Skip to comments.Vanity; California's SB 127 or Tyranny
Posted on 11/21/2013 6:19:59 PM PST by 45Auto
SB-127: Good Law or Tyranny?
As a life long member of NRA I would not be so quick to show full support for the provisions of California's recently enacted SB 127. The audit of the APPS system does not do a lot to assuage fear that the law will be abused by the DOJ. For example, it is not at all clear that the provision of "communicating of a serious threat of physical violence to a licensed psychotherapist by a person, be reported to local law enforcement, within 24 hours" will work in practice. Does this encompass ALL visits to a licensed psychoterapist in a private doctor-patient setting or is it limited to those poor souls who have been committed either involuntarily (such as by a 5150 charge) or by voluntarily admitting oneself to a facility for therapy? Can it be that a simple diagnosis of depression by a "licensed psychoterapist" could lead to a person being put onto the APPS list without due process of law and thereby lose a Constitutional right? This seems like what the lawyers call "hearsay". If a doctor has the authority to do this without a court hearing, then justice is not served and due process is violated. A lawsuit under these circumstances seems inevitable.
The provisions of SB 127 are murky, indeed. The other potential problem with this whole business is that a private consultation between pschotherapist and patient is covered under the federal HIPPA law that prevents the disclosure of a privileged communication. I do not believe that a licensed psychotherapist who violates HIPPA would be exempt from a civil rights violation lawsuit as well as a civil suit for damages. It also seems to me that any law enforcement agency operating solely on the word of a "licensed pschotherapist" (instead of a properly court-issued warrant subsequent to a hearing) also invites not only a charge of civil rights violations against the state of California and the DOJ in particular, but also opens the way to multiple level lawsuits.
It is also not clear as to what types of minor violations commonly called "misdemeanors" (other than domestic abuse restraining orders or conviction for domestic violence) could lead to an inclusion on the APPS list. Is there a comprehensive list of such minor crimes that would definetely lead to inclusion on the APPS? These things need to be defined so that people will know what to expect for certain actions on their part. Unless there is such a list, SB 127 is "unconstitutionaly vague" and should be struck down by the courts. Could a simple DUI arrest lead to inclusion on the APPS?
Lastly, the tactics used by the DOJ enforcement groups to accost people who are on the APPS list are shoddy and constitute bad police work at best. It seems that the courts will rarely issue actual search warrants based on hearsay information by "licensed pschotherapists"; thus the DOJ officers try to intimidate people into granting un-warranted searches. This is an outrage. There is no substitute for proper police work based on legally-issued search warrants, backed by court order. If legitimate warrants cannot be issued because there is no preponderance of evidence of wrongdoing, then what the DOJ is doing is illegal at best and borders on the tyrannical at worst.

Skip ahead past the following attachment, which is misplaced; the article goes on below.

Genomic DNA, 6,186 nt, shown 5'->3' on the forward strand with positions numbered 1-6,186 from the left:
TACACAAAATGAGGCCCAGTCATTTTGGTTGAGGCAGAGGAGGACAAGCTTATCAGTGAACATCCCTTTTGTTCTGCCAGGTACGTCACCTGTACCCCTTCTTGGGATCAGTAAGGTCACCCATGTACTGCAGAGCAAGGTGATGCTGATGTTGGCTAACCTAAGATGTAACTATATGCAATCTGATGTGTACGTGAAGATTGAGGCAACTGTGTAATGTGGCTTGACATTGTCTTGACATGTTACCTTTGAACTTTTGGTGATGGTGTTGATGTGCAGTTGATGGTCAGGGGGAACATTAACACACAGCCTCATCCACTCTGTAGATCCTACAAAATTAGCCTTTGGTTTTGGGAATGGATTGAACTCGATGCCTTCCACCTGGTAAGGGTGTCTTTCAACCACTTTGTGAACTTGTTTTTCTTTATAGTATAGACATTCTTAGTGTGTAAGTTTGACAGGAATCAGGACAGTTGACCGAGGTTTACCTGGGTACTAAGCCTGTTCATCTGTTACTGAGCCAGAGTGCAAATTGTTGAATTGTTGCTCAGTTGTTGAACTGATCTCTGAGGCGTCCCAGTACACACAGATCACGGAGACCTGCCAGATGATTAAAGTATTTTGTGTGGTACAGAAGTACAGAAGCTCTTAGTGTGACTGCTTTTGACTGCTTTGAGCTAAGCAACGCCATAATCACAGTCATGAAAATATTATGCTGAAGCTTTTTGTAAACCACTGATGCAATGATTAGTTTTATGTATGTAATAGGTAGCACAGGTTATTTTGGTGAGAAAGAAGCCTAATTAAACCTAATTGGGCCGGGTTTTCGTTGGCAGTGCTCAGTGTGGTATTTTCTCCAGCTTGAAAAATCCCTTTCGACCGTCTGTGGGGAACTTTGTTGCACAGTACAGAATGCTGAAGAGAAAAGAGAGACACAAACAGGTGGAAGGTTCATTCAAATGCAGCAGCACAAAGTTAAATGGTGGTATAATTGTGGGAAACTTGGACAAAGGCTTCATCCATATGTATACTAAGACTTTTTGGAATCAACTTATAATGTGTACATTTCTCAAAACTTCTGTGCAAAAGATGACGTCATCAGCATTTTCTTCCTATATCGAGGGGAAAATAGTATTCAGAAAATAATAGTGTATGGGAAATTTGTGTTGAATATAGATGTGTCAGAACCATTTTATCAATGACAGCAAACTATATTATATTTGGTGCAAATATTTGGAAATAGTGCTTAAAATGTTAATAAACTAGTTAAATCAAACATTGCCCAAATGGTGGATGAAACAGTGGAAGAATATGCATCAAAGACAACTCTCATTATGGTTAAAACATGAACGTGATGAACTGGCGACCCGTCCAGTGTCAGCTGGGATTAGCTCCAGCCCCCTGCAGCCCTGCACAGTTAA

There are also issues related to other Constitutional provisions in the Bill of Rights, namely, the violation of the Second Amendment, the Fourth Amendment "unreasonable search and seizure not supported by warrant", and the the Fifth Amendment "Just Compensation" clause. The taking of private property by fiat without just compensation is enough to mark SB 127 as unconstitutional.
Again, I urge Gun Owners of California not to be too hasty to give up the Constitutional rights of potentially innocent people based on the very murky SB 127. A the very least you should be demanding that clear definitions of offenses that will lead to inclusion of names in the APPS be established so that abuses of the law can be minimized.
Yours Constitutionally, 45Auto
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Let Freedom Ring,
It is certainly true that there are some people who would be dangerous if they had a gun but are harmless without one. Such people should only be considered harmless, however, if they are disinclined to acquire a gun. The only people who a gun ban would affect would be those who are sufficiently dangerous that they shouldn't be allowed in public in the first place.
Another thing I wish mental health professionals would be more emphatic about is that someone with mental health issues who is working with a doctor to treat them is apt to be far less dangerous than someone with mental health issues who avoids treatment for fear of having treatment records used against him. Things that increase the perceived possibility that patient treatment records may be used in ways detrimental to the patients in question will increase the dangers posed by mentally ill individuals who aren't seeking treatment and would thus be "below the radar"; restricting the rights of those who are seeking treatment won't reduce the danger posed by those who aren't.